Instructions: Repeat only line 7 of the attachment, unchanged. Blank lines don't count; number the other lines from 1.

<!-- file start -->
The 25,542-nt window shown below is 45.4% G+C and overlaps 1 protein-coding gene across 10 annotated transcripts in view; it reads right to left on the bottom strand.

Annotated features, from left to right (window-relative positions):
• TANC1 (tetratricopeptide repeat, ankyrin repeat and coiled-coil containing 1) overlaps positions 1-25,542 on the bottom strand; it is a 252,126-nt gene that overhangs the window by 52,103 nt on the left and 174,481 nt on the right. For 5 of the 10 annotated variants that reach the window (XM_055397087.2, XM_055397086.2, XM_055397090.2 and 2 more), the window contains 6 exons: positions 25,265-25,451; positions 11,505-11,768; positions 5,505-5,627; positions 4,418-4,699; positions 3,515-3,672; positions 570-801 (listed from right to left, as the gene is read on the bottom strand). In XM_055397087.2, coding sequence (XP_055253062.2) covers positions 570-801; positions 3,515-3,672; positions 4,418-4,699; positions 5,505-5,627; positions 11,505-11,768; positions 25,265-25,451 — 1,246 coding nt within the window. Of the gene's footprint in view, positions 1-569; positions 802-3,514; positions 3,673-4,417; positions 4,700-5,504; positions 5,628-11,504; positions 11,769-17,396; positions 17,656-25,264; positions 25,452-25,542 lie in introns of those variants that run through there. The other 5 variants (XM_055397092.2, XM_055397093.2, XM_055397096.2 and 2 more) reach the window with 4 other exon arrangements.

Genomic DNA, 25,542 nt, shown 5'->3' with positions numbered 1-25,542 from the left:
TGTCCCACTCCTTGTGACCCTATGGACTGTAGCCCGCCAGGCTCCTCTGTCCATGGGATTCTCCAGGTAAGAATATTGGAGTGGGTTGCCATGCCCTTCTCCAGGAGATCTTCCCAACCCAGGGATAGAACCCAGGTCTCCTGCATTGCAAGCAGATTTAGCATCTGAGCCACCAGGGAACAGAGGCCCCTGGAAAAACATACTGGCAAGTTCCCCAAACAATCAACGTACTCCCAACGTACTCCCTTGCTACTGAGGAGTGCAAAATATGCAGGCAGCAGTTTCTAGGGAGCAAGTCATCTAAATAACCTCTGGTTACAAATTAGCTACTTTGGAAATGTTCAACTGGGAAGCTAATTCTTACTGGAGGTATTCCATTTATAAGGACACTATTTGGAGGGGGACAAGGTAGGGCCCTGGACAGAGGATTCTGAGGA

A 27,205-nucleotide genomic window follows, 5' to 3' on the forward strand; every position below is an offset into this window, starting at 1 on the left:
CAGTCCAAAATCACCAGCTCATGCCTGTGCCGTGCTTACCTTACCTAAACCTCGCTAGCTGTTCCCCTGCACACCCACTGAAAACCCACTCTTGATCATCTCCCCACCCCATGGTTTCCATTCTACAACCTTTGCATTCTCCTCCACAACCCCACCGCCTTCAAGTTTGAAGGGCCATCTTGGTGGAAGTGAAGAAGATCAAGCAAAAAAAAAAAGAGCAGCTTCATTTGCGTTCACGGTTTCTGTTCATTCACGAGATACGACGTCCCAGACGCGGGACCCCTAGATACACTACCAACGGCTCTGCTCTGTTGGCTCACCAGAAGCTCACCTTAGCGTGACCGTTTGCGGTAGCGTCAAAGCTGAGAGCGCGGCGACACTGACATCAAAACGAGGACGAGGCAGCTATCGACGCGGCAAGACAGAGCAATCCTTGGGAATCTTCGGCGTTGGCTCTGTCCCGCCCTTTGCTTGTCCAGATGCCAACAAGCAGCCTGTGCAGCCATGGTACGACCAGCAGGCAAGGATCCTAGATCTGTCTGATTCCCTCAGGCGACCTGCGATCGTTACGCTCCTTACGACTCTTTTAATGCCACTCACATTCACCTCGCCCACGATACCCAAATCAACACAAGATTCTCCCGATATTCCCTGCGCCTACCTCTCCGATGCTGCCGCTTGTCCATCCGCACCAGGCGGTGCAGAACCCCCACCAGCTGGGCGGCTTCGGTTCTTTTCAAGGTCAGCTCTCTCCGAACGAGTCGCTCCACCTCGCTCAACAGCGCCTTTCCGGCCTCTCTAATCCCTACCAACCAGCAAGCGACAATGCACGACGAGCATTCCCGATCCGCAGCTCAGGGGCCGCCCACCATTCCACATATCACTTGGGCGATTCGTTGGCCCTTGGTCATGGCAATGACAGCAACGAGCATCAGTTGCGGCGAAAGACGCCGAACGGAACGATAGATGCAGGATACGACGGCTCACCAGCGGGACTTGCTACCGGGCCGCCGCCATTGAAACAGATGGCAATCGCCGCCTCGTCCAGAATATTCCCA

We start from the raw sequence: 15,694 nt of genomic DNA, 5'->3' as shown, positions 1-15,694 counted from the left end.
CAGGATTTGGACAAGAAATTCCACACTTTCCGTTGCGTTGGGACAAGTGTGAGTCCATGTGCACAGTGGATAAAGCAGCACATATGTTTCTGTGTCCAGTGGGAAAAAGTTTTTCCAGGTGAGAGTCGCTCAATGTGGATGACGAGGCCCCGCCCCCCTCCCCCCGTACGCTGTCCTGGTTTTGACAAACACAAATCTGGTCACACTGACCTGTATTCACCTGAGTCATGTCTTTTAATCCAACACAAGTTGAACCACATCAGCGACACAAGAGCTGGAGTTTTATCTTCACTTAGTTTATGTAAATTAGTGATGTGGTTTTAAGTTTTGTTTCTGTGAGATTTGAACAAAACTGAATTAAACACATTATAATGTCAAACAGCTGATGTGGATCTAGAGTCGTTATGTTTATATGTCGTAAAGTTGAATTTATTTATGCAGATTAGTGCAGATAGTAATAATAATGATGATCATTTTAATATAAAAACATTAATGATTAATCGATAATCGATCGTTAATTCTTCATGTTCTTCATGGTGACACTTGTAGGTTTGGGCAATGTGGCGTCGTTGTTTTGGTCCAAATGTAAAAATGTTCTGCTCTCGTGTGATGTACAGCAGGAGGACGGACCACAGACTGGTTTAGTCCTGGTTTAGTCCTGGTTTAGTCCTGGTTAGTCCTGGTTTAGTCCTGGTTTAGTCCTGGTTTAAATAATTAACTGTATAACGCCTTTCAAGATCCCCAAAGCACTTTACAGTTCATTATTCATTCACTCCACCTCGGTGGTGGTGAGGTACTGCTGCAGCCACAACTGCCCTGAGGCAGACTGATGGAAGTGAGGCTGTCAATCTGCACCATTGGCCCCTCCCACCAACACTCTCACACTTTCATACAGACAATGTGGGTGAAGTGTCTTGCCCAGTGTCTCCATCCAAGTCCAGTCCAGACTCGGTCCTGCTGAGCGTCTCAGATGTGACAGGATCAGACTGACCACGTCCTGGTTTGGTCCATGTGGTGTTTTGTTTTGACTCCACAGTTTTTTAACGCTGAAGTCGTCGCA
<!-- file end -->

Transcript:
CAGTCCAAAATCACCAGCTCATGCCTGTGCCGTGCTTACCTTACCTAAACCTCGCTAGCTGTTCCCCTGCACACCCACTGAAAACCCACTCTTGATCATCTCCCCACCCCATGGTTTCCATTCTACAACCTTTGCATTCTCCTCCACAACCCCACCGCCTTCAAGTTTGAAGGGCCATCTTGGTGGAAGTGAAGAAGATCAAGCAAAAAAAAAAAGAGCAGCTTCATTTGCGTTCACGGTTTCTGTTCATTCACGAGATACGACGTCCCAGACGCGGGACCCCTAGATACACTACCAACGGCTCTGCTCTGTTGGCTCACCAGAAGCTCACCTTAGCGTGACCGTTTGCGGTAGCGTCAAAGCTGAGAGCGCGGCGACACTGACATCAAAACGAGGACGAGGCAGCTATCGACGCGGCAAGACAGAGCAATCCTTGGGAATCTTCGGCGTTGGCTCTGTCCCGCCCTTTGCTTGTCCAGATGCCAACAAGCAGCCTGTGCAGCCATGGTACGACCAGCAGGCAAGGATCCTAGATCTGTCTGATTCCCTCAGGCGACCTGCGATCGTTACGCTCCTTACGACTCTTTTAATGCCACTCACATTCACCTCGCCCACGATACCCAAATCAACACAAGATTCTCCCGATATTCCCTGCGCCTACCTCTCCGATGCTGCCGCTTGTCCATCCGCACCAGGCGGTGCAGAACCCCCACCAGCTGGGCGGCTTCGGTTCTTTTCAAGGTCAGCTCTCTCCGAACGAGTCGCTCCACCTCGCTCAACAGCGCCTTTCCGGCCTCTCTAATCCCTACCAACCAGCAAGCGACAATGCACGACGAGCATTCCCGATCCGCAGCTCAGGGGCCGCCCACCATTCCACATATCACTTGGGCGATTCGTTGGCCCTTGGTCATGGCAATGACAGCAACGAGCATCAGTTGCGGCGAAAGACGCCGAACGGAACGATAGATGCAGGATACGACGGCTCACCAGCGGGACTTGCTACCGGGCCGCCGCCATTGAAACAGATGGCAATCGCCGCCTCGTCCAGAATATTCCCA